Commentary

Tony Perkins: Alabama Pro-Life Bill Not About Ending Abortion in Dixie; It’s About Ending It Period

Tony Perkins
By Tony Perkins | May 16, 2019 | 4:14 PM EDT

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It’s the state of Selma, of Martin Luther King Jr. It was where Rosa Parks took a stand by taking a seat. Now, that same Alabama isn’t just home to the civil rights movement, but a human rights movement. And liberals couldn’t be more irate. That’s because this bill isn’t about ending abortion in Dixie. It’s about ending abortion period.

H.B. 314 may say Alabama at the top, but both sides know: the bill’s real target is a lot bigger. And State Rep. Terri Collins (R) isn’t shy about saying so. “This bill is about challenging Roe v. Wade,” she insisted – a decision that claims “the baby in the womb is not a person …” Well, Collins argued, “[O]ur law says it is.” It’s time for the Supreme Court to rethink 46 years of abortion in America, she says. “I have prayed my way through this bill. This is the way we get there eventually.”

To give the legislation a better shot at the high court, the bill’s sponsors outlawed abortion in every case but one: if the life of the mother is at stake. State Senator Bobby Singleton (D) tried to add an exception for rape and incest, but his amendment was gaveled down. In a meltdown that went viral, Singleton erupted in a nonsensical tirade at pro-lifers, shouting, “You just aborted the state of Alabama. You just raped Alabama with this bill that you about to send out here! And the governor, when you sign it, you just raped the state of Alabama yourself! … You just raped every little baby; you just raped every little girl; you just raped every woman who been raped by men; you just raped her all over again!” he repeated. “Yes I said it! And I hope your conscience is eating your head up! ... She was pregnant with this bad bill, and you just aborted her!”

If the Human Life Protect Act was controversial, no one told the Alabama House or Senate, who sent the bill sailing to Governor Kay Ivey’s (R) desk with two landslide votes: 74-3 and 25-6. Most of them agree with Ainsworth, who said simply, “Abortion is murder. Those three simple words sum up my position on an issue that many falsely claim is a complex one.” Based on polling, that doesn’t just sum up his position, but the position of almost 60 percent of state voters. Abortion extremists can pressure Alabama all it wants, Senate Majority Leader Greg Reed (R) told reporters, but make no mistake: “This bill will become law because Alabamians stand firmly on the side of life.”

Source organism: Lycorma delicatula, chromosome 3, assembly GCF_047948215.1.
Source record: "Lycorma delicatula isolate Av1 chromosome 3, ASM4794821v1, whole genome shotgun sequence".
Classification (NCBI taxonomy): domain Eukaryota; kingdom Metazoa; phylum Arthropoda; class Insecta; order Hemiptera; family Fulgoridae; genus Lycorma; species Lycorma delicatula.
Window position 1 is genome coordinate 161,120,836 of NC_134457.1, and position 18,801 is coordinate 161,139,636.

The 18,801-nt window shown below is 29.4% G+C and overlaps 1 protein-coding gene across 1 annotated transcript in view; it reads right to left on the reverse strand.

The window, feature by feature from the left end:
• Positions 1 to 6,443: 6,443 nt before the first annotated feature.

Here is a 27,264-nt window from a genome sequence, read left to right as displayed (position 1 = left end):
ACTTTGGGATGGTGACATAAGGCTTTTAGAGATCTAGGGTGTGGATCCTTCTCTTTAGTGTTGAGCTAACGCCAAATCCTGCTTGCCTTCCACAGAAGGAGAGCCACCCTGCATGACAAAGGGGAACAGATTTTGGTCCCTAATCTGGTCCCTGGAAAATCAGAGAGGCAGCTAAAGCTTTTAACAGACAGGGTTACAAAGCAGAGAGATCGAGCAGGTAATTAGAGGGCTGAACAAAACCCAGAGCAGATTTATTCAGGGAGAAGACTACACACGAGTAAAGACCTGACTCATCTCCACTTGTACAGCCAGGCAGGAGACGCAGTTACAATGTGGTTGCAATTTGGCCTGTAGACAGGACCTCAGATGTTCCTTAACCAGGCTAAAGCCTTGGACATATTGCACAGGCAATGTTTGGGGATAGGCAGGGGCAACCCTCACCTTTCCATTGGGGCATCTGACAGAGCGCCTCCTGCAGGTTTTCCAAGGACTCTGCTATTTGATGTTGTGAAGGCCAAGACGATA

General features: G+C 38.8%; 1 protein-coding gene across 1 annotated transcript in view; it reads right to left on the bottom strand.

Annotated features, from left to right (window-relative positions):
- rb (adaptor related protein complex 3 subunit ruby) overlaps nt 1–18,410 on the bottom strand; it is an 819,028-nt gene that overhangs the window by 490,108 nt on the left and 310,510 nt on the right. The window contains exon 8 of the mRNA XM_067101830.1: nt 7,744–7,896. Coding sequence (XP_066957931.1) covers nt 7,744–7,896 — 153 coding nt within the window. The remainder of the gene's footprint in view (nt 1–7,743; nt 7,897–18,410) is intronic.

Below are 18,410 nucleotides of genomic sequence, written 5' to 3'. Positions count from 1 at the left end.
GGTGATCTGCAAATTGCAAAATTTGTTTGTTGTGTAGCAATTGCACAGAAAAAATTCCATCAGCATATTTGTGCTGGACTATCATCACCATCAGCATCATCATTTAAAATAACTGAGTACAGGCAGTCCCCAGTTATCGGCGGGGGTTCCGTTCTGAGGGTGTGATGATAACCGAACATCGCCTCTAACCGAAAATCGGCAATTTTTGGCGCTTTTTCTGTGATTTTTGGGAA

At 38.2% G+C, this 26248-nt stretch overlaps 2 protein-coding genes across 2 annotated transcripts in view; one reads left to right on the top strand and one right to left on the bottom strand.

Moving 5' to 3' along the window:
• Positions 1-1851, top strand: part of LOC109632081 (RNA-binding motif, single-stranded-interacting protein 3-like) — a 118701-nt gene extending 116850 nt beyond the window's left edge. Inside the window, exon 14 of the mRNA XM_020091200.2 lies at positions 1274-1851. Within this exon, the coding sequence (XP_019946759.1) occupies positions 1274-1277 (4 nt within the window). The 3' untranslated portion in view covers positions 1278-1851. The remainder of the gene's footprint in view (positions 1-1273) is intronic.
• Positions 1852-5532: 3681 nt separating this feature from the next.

When Governor Ivey officially gets a copy of the bill this afternoon, the clock will start ticking on her six-day window to sign the law. And you can bet liberal Democrats will spend every minute pressuring her to take the cowardly way out. Already, a string of hair-on-fire abortion activists – from Planned Parenthood’s southern network to half the field from 2020 – are leaning on Ivey to stop the bill. Calling it “outrageous,” “dangerous,” even “exceptionally cruel” the Democratic candidates were tripping over themselves to be more incensed than the next guy. Senators Bernie Sanders (I-Vt.), Kamala Harris (D-Calif.), Cory Booker (D-N.J.), Elizabeth Warren (D-Mass.), and Kirsten Gillibrand (D-N.Y.) -- the same Democrats hoping to persuade voters that killing a newborn baby is a “personal choice” – reminded everyone just how out of step they are by arguing that pro-lifers had no business being legislators.

Others, like the ACLU, Cecile Richards, and Leana Wen, took issue with the fact that Alabama refuses to punish an unborn baby for the circumstances of her conception. People like Rebecca Kiessling understand. They’re living proof that even through something as horrendous as rape, God can still do something miraculous. Because of her mothers’ courage, she’s been able to engage in a pro-life movement that’s changed thousands – if not millions – of hearts.

Back in 2012, Kiessling had a chance to sit down with Texas pro-life Governor Rick Perry and explain to him, “When you make that rape exception, it’s like you’re saying to me that I deserved the death penalty for the crimes of my father. According to the U.S. Supreme Court, my father didn’t even deserve the death penalty. The Supreme Court has said there is no death penalty for rapists. But you say that I, as the innocent child of rape, deserved the death penalty?” He never fought for a rape exception again.

And there are more Rebecca Kiesslings that people might think. At the March for Life a few years back, NRO’s Kathryn Jean Lopez posted a powerful picture of a group of pro-lifers, who were all conceived in rape. “These lovely women want you to know that they are people, not hard cases.” Just last week, Ryan Bomberger – who’s never met his birth mother – made a moving video on his birthday, May 5, dedicated to his mom. “On this day, many years ago, I was born. Some say I should’ve been aborted. I was adopted & loved instead.” We should all be grateful that Alabama understands what the rest of the left does not: every life has potential.

Tony Perkins' Washington Update is written with the aid of FRC senior writers.

Editor's Note: This piece was originally published by the Family Research Council yesterday. Update: Alabama Governor Kay Ivey (R) has since signed the Alabama pro-life bill into law.

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